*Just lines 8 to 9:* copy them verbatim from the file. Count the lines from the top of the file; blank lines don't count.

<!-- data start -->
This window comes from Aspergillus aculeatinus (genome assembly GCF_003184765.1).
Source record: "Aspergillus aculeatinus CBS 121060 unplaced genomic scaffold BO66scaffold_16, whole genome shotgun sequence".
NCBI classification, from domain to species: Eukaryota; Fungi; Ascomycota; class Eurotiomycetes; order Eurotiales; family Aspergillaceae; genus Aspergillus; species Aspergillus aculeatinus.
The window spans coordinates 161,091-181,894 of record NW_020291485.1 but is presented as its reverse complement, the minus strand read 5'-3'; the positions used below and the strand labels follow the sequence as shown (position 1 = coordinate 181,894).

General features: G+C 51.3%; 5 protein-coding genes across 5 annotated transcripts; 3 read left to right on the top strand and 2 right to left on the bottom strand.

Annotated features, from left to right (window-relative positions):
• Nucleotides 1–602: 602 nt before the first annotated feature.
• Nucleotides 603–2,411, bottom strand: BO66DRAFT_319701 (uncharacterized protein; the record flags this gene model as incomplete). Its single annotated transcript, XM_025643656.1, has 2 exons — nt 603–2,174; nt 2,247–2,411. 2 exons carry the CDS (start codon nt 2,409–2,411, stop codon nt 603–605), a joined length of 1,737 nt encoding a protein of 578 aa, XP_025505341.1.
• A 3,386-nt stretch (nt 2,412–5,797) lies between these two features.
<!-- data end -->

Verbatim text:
• Nucleotides 603–2,411, bottom strand: BO66DRAFT_319701 (uncharacterized protein; the record flags this gene model as incomplete). Its single annotated transcript, XM_025643656.1, has 2 exons — nt 603–2,174; nt 2,247–2,411. 2 exons carry the CDS (start codon nt 2,409–2,411, stop codon nt 603–605), a joined length of 1,737 nt encoding a protein of 578 aa, XP_025505341.1.
• A 3,386-nt stretch (nt 2,412–5,797) lies between these two features.